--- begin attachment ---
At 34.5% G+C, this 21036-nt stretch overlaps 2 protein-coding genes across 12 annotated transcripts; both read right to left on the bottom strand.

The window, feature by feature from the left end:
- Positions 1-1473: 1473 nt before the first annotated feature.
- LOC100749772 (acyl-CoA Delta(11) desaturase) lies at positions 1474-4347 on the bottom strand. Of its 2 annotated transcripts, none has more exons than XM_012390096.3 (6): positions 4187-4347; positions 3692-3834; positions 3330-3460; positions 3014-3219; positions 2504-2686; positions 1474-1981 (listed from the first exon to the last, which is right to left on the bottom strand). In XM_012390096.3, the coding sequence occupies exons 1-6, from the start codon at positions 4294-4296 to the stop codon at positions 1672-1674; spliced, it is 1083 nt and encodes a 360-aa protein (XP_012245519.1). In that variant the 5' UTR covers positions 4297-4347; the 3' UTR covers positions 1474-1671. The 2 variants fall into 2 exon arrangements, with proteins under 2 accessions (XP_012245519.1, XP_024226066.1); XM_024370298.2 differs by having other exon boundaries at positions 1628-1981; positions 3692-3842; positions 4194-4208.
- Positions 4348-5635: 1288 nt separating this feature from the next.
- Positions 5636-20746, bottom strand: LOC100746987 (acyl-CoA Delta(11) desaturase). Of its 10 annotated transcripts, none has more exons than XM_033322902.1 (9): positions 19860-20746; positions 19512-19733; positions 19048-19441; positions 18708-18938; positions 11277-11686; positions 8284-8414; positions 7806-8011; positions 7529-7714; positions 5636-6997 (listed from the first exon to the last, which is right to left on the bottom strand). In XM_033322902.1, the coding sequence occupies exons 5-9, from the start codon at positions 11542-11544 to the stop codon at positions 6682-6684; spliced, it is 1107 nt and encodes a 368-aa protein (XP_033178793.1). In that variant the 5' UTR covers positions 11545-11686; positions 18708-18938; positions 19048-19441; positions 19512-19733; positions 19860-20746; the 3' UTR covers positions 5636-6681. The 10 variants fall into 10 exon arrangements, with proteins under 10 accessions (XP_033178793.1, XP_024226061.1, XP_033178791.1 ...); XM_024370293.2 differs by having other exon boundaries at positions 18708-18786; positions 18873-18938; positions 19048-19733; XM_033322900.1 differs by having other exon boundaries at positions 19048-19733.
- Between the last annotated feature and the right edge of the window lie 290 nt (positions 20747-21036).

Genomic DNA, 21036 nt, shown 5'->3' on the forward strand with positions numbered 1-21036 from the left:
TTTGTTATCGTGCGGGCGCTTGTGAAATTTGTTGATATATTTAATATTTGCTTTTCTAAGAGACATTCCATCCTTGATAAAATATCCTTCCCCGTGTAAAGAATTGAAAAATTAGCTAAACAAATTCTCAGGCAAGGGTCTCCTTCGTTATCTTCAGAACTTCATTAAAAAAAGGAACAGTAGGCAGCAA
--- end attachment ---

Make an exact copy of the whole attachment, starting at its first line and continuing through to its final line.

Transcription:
At 34.5% G+C, this 21036-nt stretch overlaps 2 protein-coding genes across 12 annotated transcripts; both read right to left on the bottom strand.

The window, feature by feature from the left end:
- Positions 1-1473: 1473 nt before the first annotated feature.
- LOC100749772 (acyl-CoA Delta(11) desaturase) lies at positions 1474-4347 on the bottom strand. Of its 2 annotated transcripts, none has more exons than XM_012390096.3 (6): positions 4187-4347; positions 3692-3834; positions 3330-3460; positions 3014-3219; positions 2504-2686; positions 1474-1981 (listed from the first exon to the last, which is right to left on the bottom strand). In XM_012390096.3, the coding sequence occupies exons 1-6, from the start codon at positions 4294-4296 to the stop codon at positions 1672-1674; spliced, it is 1083 nt and encodes a 360-aa protein (XP_012245519.1). In that variant the 5' UTR covers positions 4297-4347; the 3' UTR covers positions 1474-1671. The 2 variants fall into 2 exon arrangements, with proteins under 2 accessions (XP_012245519.1, XP_024226066.1); XM_024370298.2 differs by having other exon boundaries at positions 1628-1981; positions 3692-3842; positions 4194-4208.
- Positions 4348-5635: 1288 nt separating this feature from the next.
- Positions 5636-20746, bottom strand: LOC100746987 (acyl-CoA Delta(11) desaturase). Of its 10 annotated transcripts, none has more exons than XM_033322902.1 (9): positions 19860-20746; positions 19512-19733; positions 19048-19441; positions 18708-18938; positions 11277-11686; positions 8284-8414; positions 7806-8011; positions 7529-7714; positions 5636-6997 (listed from the first exon to the last, which is right to left on the bottom strand). In XM_033322902.1, the coding sequence occupies exons 5-9, from the start codon at positions 11542-11544 to the stop codon at positions 6682-6684; spliced, it is 1107 nt and encodes a 368-aa protein (XP_033178793.1). In that variant the 5' UTR covers positions 11545-11686; positions 18708-18938; positions 19048-19441; positions 19512-19733; positions 19860-20746; the 3' UTR covers positions 5636-6681. The 10 variants fall into 10 exon arrangements, with proteins under 10 accessions (XP_033178793.1, XP_024226061.1, XP_033178791.1 ...); XM_024370293.2 differs by having other exon boundaries at positions 18708-18786; positions 18873-18938; positions 19048-19733; XM_033322900.1 differs by having other exon boundaries at positions 19048-19733.
- Between the last annotated feature and the right edge of the window lie 290 nt (positions 20747-21036).

Genomic DNA, 21036 nt, shown 5'->3' on the forward strand with positions numbered 1-21036 from the left:
TTTGTTATCGTGCGGGCGCTTGTGAAATTTGTTGATATATTTAATATTTGCTTTTCTAAGAGACATTCCATCCTTGATAAAATATCCTTCCCCGTGTAAAGAATTGAAAAATTAGCTAAACAAATTCTCAGGCAAGGGTCTCCTTCGTTATCTTCAGAACTTCATTAAAAAAAGGAACAGTAGGCAGCAA